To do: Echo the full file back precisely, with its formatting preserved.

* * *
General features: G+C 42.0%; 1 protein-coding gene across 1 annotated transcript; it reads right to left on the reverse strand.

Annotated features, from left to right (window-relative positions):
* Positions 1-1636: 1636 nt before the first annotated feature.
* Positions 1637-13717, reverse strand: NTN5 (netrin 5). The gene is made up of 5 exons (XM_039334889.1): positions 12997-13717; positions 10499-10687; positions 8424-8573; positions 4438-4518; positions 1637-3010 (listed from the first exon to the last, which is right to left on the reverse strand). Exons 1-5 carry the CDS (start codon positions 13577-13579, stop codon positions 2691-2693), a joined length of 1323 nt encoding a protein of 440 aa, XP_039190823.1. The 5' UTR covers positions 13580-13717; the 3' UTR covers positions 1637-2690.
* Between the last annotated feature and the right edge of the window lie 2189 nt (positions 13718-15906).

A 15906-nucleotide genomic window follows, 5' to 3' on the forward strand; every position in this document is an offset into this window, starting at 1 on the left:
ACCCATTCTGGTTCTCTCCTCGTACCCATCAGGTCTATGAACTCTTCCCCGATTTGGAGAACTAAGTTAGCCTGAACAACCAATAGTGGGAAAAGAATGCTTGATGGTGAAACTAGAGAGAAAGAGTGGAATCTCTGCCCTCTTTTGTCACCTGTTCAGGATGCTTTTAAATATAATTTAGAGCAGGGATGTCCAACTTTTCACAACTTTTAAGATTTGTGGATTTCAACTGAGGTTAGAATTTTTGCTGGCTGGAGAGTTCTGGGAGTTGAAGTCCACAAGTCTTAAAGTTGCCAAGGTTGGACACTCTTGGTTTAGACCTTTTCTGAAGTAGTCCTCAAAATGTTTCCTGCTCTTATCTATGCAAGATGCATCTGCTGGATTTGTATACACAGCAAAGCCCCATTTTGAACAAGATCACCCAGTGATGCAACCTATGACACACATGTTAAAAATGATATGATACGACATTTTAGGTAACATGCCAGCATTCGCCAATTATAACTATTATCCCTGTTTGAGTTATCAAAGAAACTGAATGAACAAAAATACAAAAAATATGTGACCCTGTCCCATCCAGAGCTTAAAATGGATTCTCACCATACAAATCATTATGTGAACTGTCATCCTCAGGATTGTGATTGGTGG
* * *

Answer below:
General features: G+C 42.0%; 1 protein-coding gene across 1 annotated transcript; it reads right to left on the reverse strand.

Annotated features, from left to right (window-relative positions):
* Positions 1-1636: 1636 nt before the first annotated feature.
* Positions 1637-13717, reverse strand: NTN5 (netrin 5). The gene is made up of 5 exons (XM_039334889.1): positions 12997-13717; positions 10499-10687; positions 8424-8573; positions 4438-4518; positions 1637-3010 (listed from the first exon to the last, which is right to left on the reverse strand). Exons 1-5 carry the CDS (start codon positions 13577-13579, stop codon positions 2691-2693), a joined length of 1323 nt encoding a protein of 440 aa, XP_039190823.1. The 5' UTR covers positions 13580-13717; the 3' UTR covers positions 1637-2690.
* Between the last annotated feature and the right edge of the window lie 2189 nt (positions 13718-15906).

A 15906-nucleotide genomic window follows, 5' to 3' on the forward strand; every position in this document is an offset into this window, starting at 1 on the left:
ACCCATTCTGGTTCTCTCCTCGTACCCATCAGGTCTATGAACTCTTCCCCGATTTGGAGAACTAAGTTAGCCTGAACAACCAATAGTGGGAAAAGAATGCTTGATGGTGAAACTAGAGAGAAAGAGTGGAATCTCTGCCCTCTTTTGTCACCTGTTCAGGATGCTTTTAAATATAATTTAGAGCAGGGATGTCCAACTTTTCACAACTTTTAAGATTTGTGGATTTCAACTGAGGTTAGAATTTTTGCTGGCTGGAGAGTTCTGGGAGTTGAAGTCCACAAGTCTTAAAGTTGCCAAGGTTGGACACTCTTGGTTTAGACCTTTTCTGAAGTAGTCCTCAAAATGTTTCCTGCTCTTATCTATGCAAGATGCATCTGCTGGATTTGTATACACAGCAAAGCCCCATTTTGAACAAGATCACCCAGTGATGCAACCTATGACACACATGTTAAAAATGATATGATACGACATTTTAGGTAACATGCCAGCATTCGCCAATTATAACTATTATCCCTGTTTGAGTTATCAAAGAAACTGAATGAACAAAAATACAAAAAATATGTGACCCTGTCCCATCCAGAGCTTAAAATGGATTCTCACCATACAAATCATTATGTGAACTGTCATCCTCAGGATTGTGATTGGTGG